Opening Act: Airwaves

Reporting on Politics and Policy.
Nov. 2 2012 8:18 AM

Opening Act: Airwaves

HILLIARD, Ohio -- In a couple of hours, the president will begin a full-day tour of Ohio's metro suburbs, starting here, in the shadow of Columbus. I gave myself around 30 minutes to relax in my hotel room last night, leaving a TV turned to John Dickerson's own CBS. The barrage of political ads was tremendous, and included American Crossroads's 60-second spot about how Mitt Romney comforted a dying boy, the Club for Growth hitting Sherrod Brown on "unpaid taxes," Americans for Job Security using a jogging woman's monologue to describe how bad the economy was, and multiple hits from Restore Our Future, Romney-Ryan, and Obama-Biden. The Obama ad is the only one that does not, at some point, feature sad minor-key piano music and a poe-faced female star.

David Weigel David Weigel

David Weigel, a former Slate politics reporter, is a reporter for Bloomberg Politics

Nate Silver, who has come under a truly bizarre barrage of attacks this week, sees Obama's leads holding.

Mr. Obama had one more terrible day in the polls, on Friday, Oct. 12, when Mr. Romney’s chances of winning the Electoral College rose to almost 40 percent in the forecast. But that was when Mr. Romney’s momentum stopped. Since then, Mr. Obama’s standing has rebounded slightly.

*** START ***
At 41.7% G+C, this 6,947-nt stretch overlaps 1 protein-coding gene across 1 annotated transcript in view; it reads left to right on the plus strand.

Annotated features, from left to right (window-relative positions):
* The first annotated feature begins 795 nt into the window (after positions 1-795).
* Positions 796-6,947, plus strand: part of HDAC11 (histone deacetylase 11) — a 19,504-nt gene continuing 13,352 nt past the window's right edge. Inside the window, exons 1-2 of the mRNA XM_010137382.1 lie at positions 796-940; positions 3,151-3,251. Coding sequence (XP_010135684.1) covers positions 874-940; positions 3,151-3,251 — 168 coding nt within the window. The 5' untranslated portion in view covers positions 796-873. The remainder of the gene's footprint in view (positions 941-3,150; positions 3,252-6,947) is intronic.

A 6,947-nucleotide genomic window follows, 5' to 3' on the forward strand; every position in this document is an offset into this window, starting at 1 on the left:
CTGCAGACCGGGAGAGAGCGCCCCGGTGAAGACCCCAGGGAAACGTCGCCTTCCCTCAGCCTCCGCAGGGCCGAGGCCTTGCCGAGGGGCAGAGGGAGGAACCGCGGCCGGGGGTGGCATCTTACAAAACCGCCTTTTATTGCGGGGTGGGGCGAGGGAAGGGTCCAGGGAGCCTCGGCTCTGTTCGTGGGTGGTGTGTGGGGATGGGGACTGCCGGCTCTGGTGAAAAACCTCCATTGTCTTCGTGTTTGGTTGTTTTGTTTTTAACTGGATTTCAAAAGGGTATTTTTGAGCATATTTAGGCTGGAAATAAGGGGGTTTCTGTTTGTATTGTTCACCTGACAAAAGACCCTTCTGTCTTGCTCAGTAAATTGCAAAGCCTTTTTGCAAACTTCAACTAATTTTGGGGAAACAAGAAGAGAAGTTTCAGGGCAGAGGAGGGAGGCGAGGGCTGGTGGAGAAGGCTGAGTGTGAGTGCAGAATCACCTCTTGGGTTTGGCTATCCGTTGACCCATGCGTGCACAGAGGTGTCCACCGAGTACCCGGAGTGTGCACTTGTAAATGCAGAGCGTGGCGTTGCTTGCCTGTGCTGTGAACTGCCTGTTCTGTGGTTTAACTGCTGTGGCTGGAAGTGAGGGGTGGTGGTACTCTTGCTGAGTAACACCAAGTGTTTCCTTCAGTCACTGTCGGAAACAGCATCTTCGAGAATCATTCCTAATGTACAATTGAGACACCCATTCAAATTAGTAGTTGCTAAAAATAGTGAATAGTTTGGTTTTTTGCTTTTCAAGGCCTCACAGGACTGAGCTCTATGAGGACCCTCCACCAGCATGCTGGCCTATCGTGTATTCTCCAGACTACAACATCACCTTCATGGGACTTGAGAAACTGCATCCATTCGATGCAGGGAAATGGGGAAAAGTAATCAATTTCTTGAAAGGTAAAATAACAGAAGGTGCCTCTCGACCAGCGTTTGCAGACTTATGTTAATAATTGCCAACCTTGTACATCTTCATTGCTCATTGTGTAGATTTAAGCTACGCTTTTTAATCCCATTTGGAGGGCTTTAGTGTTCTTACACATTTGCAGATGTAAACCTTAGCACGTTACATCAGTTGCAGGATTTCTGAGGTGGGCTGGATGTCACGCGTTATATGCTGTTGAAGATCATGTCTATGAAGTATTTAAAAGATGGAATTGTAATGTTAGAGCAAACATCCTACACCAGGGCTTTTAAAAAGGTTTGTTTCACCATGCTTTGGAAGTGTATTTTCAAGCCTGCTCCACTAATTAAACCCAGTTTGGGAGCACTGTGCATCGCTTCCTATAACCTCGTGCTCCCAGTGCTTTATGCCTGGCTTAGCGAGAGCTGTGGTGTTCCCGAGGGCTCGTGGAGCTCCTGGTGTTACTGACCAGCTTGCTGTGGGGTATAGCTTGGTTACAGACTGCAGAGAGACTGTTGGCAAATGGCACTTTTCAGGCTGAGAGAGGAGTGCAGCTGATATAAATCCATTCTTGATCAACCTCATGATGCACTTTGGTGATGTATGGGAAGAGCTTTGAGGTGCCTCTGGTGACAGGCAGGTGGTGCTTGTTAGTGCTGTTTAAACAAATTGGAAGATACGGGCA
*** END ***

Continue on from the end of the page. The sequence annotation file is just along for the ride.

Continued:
The great Neil King snapshots the Senate race in North Dakota.

As Jim Newell says, it's funny to hear Mark Halperin cite state polling only because "insiders" have told him to look at it.

I’m going to take a risk here and peel back the curtain to tell you what insiders are thinking. This is not my opinion and this is not a projection of who’s going to win but insiders in both parties look at the last few days of swing state polls and say, “The President may have this.”

Brian Beutler pronounces the GOP agenda DOA. It's not their fault!

And this is the smartest thing I've seen in days: Zeke Miller and Ben Smith on the deflated post-Sandy campaign.

The palpable sense: Americans are simply over the grinding presidential campaign. Take this week’s viral video featuring a weeping four-year-old begging her mother to be done with Romney and “Bronco Bama.”
And as swing state voters demonstrated a desire to get this campaign over with, even the faithful are losing altitude. The rallies aren’t just smaller: They’re less intense. In Greeley, audience members half-heartedly clapped along as country artist Lee Greenwood sang karaoke to his old hits. At a Biden rally last week in Florida, a group of older women tried in vain to keep a “Yes We Can” chant going for more than 20 seconds. In Reno last week with Romney, aides cordoned off a section of a large conference hall for the candidate, initially draping more than a hundred seats because the crowd was so thin. For Obama, away from a college town, the scene is the same — a few thousand supporters, mostly older, politely wait for the candidate. The call-and-response chants and non-stop cheering of 4 years ago, or even three weeks ago, are gone.

David Weigel, a former Slate politics reporter, is a reporter for Bloomberg Politics


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